Reviving Sun-Stressed Plants

Reviving Sun-Stressed Plants

Want to learn more about Diagnosis: Too much light

Get individual care schedule and reminders for your plant with our app Planta. Never kill a plant again!

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Why is this happening?

Many house plants can be acclimated to very sunny spaces in your home, but others grow better in less direct light. Some are more sensitive than others so keep an eye on your plants for symptoms of sun stress— especially when the seasons are changing and daylight hours are increased.


  • Fading and washed-out colors on the leaves

  • Burnt spots

  • Droopy leaves

  • Dry leaf edges or fully dry leaves

sun damage echeveria too light

What to do now

  • Move your plant to a sheltered spot or provide some shade for your plant. Moving your plant to a drastically darker location can cause shock and even more damage.

  • You'll need to make sure you're acclimating your plants to increased light exposure before you place them there permanently. This is common when moving your plants from indoors to outdoors. Even plants that can tolerate lots of direct sunlight, like cacti and succulents can get shocked and even burned by excessive or sudden sun exposure. It's not always the sunlight alone but it could also be a change in temperature and the wind dehydrating the plant faster.

  • You may need to reassess where you keep your plants so that they can best thrive in their environment.

  • In order to make sure that your plant is suitable for the location that it is currently in, you can check the light conditions of that site using the Light Meter.

How to use the light meter

By using Planta’s Light Meter to measure the light conditions of each of your sites, you can make sure that your plants are placed in a suitable location for their needs.

  • Open Planta > enter the site you want to measure > settings in the right corner > Light > and enter the light Meter

  • For best results, you should measure the light at 12:00 noon

  • Position your device’s camera as close as possible to where you intend to place your plant

  • Point the camera towards the window (or other main light source)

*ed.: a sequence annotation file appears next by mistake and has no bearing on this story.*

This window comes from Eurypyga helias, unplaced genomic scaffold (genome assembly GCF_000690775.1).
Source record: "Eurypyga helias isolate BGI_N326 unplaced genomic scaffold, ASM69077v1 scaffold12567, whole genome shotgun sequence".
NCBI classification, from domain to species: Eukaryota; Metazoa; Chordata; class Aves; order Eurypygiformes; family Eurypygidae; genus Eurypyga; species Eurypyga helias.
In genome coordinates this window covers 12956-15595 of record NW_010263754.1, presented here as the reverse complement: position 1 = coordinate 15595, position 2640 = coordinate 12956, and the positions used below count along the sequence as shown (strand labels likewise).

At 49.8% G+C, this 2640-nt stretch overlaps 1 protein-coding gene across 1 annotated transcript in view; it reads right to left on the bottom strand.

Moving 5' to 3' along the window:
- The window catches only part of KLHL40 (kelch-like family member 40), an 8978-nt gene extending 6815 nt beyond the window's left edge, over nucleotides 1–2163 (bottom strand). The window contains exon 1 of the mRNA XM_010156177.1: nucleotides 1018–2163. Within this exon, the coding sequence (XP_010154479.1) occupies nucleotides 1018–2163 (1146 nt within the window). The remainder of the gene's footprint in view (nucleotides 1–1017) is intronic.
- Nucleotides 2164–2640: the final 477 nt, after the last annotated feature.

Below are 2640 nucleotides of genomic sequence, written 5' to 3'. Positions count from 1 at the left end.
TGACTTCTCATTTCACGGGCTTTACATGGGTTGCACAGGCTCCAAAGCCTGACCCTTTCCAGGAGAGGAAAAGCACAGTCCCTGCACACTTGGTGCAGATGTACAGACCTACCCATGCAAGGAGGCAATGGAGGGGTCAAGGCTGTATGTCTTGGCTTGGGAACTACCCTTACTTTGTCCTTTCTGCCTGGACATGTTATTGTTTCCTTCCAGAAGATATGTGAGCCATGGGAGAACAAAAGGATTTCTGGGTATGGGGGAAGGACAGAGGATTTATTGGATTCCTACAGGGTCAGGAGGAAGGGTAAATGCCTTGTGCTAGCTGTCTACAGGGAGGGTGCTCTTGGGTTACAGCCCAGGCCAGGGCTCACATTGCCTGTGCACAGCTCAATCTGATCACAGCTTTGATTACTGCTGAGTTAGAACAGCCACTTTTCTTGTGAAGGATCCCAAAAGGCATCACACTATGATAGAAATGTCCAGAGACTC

• Try to keep your device straight and not tilted

  • The light ‘types’ range from Dark, Shade, Part Sun, to Full Sun

  • If it’s an unusually bright day, it may be better to wait until a more ‘average’ weather day in order to best represent the typical light conditions

sun stress tomato damage

Common questions

I don't want to move my plant, can I shelter it instead?

If you’re worried about your plant getting too much sun but don’t want (or can’t) move it, you can consider covering it instead. Use a lightweight material such as burlap or purchase some semi-transparent garden netting or row covers- these are designed to protect your plant without touching it, which may interfere with its growth. You could also strategically place more sensitive plants next to taller, more light tolerant plants, providing them with a natural place to shelter from direct light. Just make sure the taller plants have a wide enough spread to cover the plant you want to shelter.

How do I know how much light my plant need?

Check the light recommendations in Planta. Many plants prefer bright, indirect light (part sun, part shade), but not all - this greatly depends on the type of plant. You can find information about each plant’s light needs by tapping on the ‘Info’ tab.

Will the mark on the plants go away?

Burn marks on the leaves will unfortunately never go away.